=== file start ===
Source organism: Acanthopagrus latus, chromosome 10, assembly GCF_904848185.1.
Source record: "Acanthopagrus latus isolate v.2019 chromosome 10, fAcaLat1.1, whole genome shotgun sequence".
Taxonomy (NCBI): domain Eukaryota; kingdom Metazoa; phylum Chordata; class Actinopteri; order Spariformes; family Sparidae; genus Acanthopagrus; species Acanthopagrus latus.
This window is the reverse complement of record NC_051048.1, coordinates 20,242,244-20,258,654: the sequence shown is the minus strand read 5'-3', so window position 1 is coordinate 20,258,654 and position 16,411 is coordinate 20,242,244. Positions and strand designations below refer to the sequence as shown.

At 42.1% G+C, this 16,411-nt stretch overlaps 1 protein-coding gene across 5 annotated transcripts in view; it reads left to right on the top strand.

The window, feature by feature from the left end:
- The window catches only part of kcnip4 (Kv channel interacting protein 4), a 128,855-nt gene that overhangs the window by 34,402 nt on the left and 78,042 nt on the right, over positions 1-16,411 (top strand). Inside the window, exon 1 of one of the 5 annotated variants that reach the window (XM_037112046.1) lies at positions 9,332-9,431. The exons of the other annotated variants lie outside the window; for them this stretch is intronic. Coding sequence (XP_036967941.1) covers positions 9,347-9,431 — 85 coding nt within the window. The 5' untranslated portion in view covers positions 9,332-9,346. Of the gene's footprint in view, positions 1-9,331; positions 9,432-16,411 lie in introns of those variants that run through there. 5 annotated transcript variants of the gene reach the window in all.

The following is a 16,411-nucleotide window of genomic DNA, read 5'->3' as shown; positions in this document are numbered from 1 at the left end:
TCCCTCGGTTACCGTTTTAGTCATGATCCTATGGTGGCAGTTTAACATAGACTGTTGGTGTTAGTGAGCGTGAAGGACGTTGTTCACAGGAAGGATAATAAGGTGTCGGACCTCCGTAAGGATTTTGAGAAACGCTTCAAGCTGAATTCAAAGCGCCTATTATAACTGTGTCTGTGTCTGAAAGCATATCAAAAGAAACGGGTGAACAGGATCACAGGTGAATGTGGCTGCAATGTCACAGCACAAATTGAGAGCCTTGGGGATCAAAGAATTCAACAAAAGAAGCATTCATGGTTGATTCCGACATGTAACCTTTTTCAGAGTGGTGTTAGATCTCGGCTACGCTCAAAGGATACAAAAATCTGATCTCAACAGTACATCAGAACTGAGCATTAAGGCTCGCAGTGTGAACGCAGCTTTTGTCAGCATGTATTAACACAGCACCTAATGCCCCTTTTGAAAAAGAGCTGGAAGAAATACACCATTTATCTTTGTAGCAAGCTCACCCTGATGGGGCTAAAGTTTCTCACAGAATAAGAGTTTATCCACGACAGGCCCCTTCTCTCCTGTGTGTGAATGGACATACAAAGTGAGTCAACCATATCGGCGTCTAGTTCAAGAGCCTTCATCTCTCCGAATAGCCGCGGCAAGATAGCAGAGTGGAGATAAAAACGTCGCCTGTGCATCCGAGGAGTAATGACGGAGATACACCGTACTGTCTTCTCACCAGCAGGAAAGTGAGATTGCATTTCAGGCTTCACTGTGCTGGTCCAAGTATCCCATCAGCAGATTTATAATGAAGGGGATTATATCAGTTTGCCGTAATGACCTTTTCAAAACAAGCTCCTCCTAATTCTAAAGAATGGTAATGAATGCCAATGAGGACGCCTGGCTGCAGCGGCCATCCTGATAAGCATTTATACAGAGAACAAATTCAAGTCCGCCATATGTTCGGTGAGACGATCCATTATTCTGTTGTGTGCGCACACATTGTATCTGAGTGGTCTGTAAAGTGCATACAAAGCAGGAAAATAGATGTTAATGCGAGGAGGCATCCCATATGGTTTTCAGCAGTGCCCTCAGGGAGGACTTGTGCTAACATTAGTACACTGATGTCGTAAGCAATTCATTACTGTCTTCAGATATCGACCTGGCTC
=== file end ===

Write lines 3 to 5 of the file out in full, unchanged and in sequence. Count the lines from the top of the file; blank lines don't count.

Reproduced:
Taxonomy (NCBI): domain Eukaryota; kingdom Metazoa; phylum Chordata; class Actinopteri; order Spariformes; family Sparidae; genus Acanthopagrus; species Acanthopagrus latus.
This window is the reverse complement of record NC_051048.1, coordinates 20,242,244-20,258,654: the sequence shown is the minus strand read 5'-3', so window position 1 is coordinate 20,258,654 and position 16,411 is coordinate 20,242,244. Positions and strand designations below refer to the sequence as shown.

At 42.1% G+C, this 16,411-nt stretch overlaps 1 protein-coding gene across 5 annotated transcripts in view; it reads left to right on the top strand.